Table 1. Reproduced (with updates) from Orla-Jensen et al., 1948. Sample size for each group = 30 individuals. The author of this paper, Prof. Orla-Jensen was 77 at the time of the publication of this paper in 1948 and so had a personal interest in these results. One wonders if he sampled himself.

Percent of individuals with > than 1 billion cells of each bacteria per gram of feces, or, in parentheses, percent of individuals with > 1 million cells per gram.
VolunteersMutualist BifidobacteriumPathogen ClostridiumOral bacteria, Streptococcus salivarius
Aged 30-40 (Healthy)57 (100)00
> 70 years (Healthy)25 (44)931
> 70 years (w/ Dementia)7 (9)4835

More than sixty-five years later it is now up to us to figure out what other predictions the sieve hypothesis might make <sup>2/<sup>. Perhaps the most obvious prediction is that as one travels the body, from the skin to the mouth to the stomach and on into the intestines, that one should encounter, at each step, diminishing subsets of microbial lineages. Is this true? It seems hard to believe. After all, a huge number of studies have proudly announced the great diversity of microbes in the gut, a terrible diversity. Let’s look.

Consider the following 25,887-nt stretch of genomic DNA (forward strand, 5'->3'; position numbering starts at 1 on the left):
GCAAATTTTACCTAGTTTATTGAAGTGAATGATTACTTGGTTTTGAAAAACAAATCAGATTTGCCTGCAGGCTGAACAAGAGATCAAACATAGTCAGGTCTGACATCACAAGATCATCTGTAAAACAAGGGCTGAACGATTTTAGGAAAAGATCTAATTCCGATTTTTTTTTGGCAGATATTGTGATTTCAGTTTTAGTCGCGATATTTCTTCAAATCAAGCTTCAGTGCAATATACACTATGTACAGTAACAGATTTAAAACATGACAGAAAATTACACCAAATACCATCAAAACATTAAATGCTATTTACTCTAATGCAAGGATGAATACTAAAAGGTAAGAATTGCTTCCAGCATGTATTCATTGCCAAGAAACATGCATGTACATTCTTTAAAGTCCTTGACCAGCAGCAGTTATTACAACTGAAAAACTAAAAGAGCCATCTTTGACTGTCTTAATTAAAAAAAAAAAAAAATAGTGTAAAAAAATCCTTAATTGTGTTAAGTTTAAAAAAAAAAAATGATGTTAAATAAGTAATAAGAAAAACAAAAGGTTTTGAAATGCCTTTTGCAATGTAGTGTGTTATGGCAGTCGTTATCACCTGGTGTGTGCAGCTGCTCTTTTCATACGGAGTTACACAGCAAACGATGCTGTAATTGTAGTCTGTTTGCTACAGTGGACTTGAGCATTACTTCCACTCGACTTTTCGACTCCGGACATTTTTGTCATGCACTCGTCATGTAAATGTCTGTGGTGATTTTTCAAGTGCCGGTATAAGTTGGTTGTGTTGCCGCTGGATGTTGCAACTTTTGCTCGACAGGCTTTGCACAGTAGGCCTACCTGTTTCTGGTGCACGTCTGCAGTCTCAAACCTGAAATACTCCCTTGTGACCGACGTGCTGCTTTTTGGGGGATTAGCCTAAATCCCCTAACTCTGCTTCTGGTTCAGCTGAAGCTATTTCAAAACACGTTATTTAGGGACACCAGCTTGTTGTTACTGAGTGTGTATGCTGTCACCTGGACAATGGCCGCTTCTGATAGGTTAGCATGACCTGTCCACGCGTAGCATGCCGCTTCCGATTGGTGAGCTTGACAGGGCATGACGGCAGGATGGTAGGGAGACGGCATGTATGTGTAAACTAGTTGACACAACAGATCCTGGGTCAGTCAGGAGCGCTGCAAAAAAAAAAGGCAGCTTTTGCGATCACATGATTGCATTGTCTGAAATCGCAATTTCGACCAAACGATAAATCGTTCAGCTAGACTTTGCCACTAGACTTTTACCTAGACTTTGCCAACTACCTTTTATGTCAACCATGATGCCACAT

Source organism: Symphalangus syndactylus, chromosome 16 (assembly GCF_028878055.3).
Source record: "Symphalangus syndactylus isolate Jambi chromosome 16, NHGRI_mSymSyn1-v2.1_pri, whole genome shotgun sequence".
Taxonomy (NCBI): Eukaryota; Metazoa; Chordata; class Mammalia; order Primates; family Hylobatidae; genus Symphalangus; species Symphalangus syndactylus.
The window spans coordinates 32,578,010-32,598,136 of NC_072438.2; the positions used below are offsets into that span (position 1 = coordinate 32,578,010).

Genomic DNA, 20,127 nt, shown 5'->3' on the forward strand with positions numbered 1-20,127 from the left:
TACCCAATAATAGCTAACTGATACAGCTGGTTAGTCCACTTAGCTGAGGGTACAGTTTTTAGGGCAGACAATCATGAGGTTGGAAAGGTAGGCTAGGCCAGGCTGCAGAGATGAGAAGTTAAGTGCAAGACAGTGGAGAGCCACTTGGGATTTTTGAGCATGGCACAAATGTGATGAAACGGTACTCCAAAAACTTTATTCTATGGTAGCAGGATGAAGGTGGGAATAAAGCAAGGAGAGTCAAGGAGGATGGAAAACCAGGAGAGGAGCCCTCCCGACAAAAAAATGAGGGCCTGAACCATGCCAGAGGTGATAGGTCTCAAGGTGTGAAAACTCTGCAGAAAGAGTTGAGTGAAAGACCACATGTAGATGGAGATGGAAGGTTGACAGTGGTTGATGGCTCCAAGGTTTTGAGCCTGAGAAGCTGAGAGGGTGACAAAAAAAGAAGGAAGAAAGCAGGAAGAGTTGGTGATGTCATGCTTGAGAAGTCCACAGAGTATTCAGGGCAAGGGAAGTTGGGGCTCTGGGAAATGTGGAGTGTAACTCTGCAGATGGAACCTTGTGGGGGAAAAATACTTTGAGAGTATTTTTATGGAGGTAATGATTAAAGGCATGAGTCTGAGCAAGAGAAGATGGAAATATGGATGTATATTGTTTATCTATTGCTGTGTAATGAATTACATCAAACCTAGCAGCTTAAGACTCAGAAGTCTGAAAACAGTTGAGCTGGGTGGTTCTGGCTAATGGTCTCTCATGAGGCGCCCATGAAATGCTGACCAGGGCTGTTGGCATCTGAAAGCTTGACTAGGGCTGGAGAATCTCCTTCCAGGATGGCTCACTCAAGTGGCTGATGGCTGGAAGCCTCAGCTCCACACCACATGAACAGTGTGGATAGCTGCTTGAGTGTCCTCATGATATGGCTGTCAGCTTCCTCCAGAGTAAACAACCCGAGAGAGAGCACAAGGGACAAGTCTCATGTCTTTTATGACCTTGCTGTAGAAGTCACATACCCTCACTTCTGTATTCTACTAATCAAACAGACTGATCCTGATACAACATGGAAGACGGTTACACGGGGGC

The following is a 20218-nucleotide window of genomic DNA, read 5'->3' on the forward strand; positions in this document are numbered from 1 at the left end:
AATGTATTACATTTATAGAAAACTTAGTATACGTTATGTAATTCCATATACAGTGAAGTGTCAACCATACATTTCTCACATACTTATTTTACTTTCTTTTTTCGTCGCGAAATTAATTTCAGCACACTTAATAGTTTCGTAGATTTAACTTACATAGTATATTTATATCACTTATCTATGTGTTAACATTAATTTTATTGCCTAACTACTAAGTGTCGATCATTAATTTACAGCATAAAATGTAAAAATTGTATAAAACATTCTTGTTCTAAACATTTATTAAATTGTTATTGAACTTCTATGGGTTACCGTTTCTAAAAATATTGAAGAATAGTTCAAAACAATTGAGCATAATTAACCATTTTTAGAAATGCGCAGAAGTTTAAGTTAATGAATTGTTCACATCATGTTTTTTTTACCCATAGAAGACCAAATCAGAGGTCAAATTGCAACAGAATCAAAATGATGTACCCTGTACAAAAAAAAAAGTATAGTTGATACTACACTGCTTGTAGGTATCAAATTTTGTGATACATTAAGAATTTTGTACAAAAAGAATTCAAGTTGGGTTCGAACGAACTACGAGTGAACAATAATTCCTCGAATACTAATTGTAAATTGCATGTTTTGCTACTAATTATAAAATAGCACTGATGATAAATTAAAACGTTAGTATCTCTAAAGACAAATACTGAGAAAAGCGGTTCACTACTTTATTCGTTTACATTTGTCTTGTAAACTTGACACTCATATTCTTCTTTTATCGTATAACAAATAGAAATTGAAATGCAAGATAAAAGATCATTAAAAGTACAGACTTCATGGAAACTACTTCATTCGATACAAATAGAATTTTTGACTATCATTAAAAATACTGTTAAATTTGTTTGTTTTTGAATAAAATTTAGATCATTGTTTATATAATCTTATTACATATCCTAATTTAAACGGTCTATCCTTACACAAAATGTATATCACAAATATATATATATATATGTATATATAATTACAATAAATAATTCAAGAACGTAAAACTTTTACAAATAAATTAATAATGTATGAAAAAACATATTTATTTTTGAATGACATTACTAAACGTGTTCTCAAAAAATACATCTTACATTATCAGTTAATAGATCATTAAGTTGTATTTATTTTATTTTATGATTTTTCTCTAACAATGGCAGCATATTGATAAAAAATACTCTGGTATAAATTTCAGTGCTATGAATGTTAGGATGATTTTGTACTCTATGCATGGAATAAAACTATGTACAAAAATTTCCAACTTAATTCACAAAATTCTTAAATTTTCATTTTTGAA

The best study I know of included samples from mouth and gut, and considered which taxa of microbes were found in the different habitats. The diversity of major lineages drops by half as you go from the mouth to the stomach AND the lineages present in the gut, particularly the colon, are a subset of those in the stomach which are a subset of those in the mouth (see Figure 2). Comparing the results of this studies with those of others suggests the mouth itself also serves as a kind of filter, winnowing the species that land on the skin and lips or in the mouth to the subset that are most beneficial. From this subset, the stomach further cleaves.